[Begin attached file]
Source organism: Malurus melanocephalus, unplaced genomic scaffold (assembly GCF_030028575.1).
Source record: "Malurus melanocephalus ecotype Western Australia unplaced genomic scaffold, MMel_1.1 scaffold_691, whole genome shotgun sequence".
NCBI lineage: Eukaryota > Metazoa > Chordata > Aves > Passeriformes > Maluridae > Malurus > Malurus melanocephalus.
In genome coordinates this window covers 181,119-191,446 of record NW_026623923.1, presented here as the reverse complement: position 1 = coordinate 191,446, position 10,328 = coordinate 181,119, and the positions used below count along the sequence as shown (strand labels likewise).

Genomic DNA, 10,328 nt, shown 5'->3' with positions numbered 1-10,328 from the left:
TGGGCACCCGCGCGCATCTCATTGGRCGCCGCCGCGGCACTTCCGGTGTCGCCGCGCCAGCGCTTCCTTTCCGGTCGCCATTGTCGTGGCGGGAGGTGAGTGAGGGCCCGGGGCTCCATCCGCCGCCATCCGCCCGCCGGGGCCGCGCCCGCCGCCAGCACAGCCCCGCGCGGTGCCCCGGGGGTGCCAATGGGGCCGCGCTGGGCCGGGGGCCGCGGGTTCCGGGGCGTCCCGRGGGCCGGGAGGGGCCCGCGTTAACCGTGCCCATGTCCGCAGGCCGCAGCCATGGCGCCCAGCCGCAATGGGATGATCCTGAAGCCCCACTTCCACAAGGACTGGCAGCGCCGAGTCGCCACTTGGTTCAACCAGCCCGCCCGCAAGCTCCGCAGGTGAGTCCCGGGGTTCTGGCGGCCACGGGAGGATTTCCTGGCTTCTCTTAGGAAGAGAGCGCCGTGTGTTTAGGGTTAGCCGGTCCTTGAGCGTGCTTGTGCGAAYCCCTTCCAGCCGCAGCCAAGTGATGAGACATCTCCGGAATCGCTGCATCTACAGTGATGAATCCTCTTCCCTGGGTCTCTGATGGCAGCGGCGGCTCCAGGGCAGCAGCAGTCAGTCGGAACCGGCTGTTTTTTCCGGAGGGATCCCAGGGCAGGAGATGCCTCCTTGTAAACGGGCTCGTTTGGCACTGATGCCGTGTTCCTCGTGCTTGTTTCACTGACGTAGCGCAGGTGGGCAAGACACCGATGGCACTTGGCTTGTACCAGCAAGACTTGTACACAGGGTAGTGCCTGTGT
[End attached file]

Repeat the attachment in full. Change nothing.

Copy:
Source organism: Malurus melanocephalus, unplaced genomic scaffold (assembly GCF_030028575.1).
Source record: "Malurus melanocephalus ecotype Western Australia unplaced genomic scaffold, MMel_1.1 scaffold_691, whole genome shotgun sequence".
NCBI lineage: Eukaryota > Metazoa > Chordata > Aves > Passeriformes > Maluridae > Malurus > Malurus melanocephalus.
In genome coordinates this window covers 181,119-191,446 of record NW_026623923.1, presented here as the reverse complement: position 1 = coordinate 191,446, position 10,328 = coordinate 181,119, and the positions used below count along the sequence as shown (strand labels likewise).

Genomic DNA, 10,328 nt, shown 5'->3' with positions numbered 1-10,328 from the left:
TGGGCACCCGCGCGCATCTCATTGGRCGCCGCCGCGGCACTTCCGGTGTCGCCGCGCCAGCGCTTCCTTTCCGGTCGCCATTGTCGTGGCGGGAGGTGAGTGAGGGCCCGGGGCTCCATCCGCCGCCATCCGCCCGCCGGGGCCGCGCCCGCCGCCAGCACAGCCCCGCGCGGTGCCCCGGGGGTGCCAATGGGGCCGCGCTGGGCCGGGGGCCGCGGGTTCCGGGGCGTCCCGRGGGCCGGGAGGGGCCCGCGTTAACCGTGCCCATGTCCGCAGGCCGCAGCCATGGCGCCCAGCCGCAATGGGATGATCCTGAAGCCCCACTTCCACAAGGACTGGCAGCGCCGAGTCGCCACTTGGTTCAACCAGCCCGCCCGCAAGCTCCGCAGGTGAGTCCCGGGGTTCTGGCGGCCACGGGAGGATTTCCTGGCTTCTCTTAGGAAGAGAGCGCCGTGTGTTTAGGGTTAGCCGGTCCTTGAGCGTGCTTGTGCGAAYCCCTTCCAGCCGCAGCCAAGTGATGAGACATCTCCGGAATCGCTGCATCTACAGTGATGAATCCTCTTCCCTGGGTCTCTGATGGCAGCGGCGGCTCCAGGGCAGCAGCAGTCAGTCGGAACCGGCTGTTTTTTCCGGAGGGATCCCAGGGCAGGAGATGCCTCCTTGTAAACGGGCTCGTTTGGCACTGATGCCGTGTTCCTCGTGCTTGTTTCACTGACGTAGCGCAGGTGGGCAAGACACCGATGGCACTTGGCTTGTACCAGCAAGACTTGTACACAGGGTAGTGCCTGTGT